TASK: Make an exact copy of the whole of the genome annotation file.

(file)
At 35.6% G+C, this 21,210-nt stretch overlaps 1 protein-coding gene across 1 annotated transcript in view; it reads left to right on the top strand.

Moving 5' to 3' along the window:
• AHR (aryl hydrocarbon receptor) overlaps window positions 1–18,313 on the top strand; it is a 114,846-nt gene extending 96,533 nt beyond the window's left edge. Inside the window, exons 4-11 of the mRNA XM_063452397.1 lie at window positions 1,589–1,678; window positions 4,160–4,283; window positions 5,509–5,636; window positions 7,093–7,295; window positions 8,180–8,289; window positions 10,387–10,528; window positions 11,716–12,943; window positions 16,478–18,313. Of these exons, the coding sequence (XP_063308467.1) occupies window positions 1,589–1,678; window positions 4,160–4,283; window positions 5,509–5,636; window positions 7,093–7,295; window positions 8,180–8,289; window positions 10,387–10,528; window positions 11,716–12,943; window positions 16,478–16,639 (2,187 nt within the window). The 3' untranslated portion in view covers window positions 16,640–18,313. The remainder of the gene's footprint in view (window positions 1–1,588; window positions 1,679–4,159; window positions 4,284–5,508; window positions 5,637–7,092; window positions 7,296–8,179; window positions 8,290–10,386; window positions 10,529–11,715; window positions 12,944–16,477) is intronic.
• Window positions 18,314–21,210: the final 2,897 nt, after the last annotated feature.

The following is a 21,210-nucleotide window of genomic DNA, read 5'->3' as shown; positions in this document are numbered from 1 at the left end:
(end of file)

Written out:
At 35.6% G+C, this 21,210-nt stretch overlaps 1 protein-coding gene across 1 annotated transcript in view; it reads left to right on the top strand.

Moving 5' to 3' along the window:
• AHR (aryl hydrocarbon receptor) overlaps window positions 1–18,313 on the top strand; it is a 114,846-nt gene extending 96,533 nt beyond the window's left edge. Inside the window, exons 4-11 of the mRNA XM_063452397.1 lie at window positions 1,589–1,678; window positions 4,160–4,283; window positions 5,509–5,636; window positions 7,093–7,295; window positions 8,180–8,289; window positions 10,387–10,528; window positions 11,716–12,943; window positions 16,478–18,313. Of these exons, the coding sequence (XP_063308467.1) occupies window positions 1,589–1,678; window positions 4,160–4,283; window positions 5,509–5,636; window positions 7,093–7,295; window positions 8,180–8,289; window positions 10,387–10,528; window positions 11,716–12,943; window positions 16,478–16,639 (2,187 nt within the window). The 3' untranslated portion in view covers window positions 16,640–18,313. The remainder of the gene's footprint in view (window positions 1–1,588; window positions 1,679–4,159; window positions 4,284–5,508; window positions 5,637–7,092; window positions 7,296–8,179; window positions 8,290–10,386; window positions 10,529–11,715; window positions 12,944–16,477) is intronic.
• Window positions 18,314–21,210: the final 2,897 nt, after the last annotated feature.

The following is a 21,210-nucleotide window of genomic DNA, read 5'->3' as shown; positions in this document are numbered from 1 at the left end: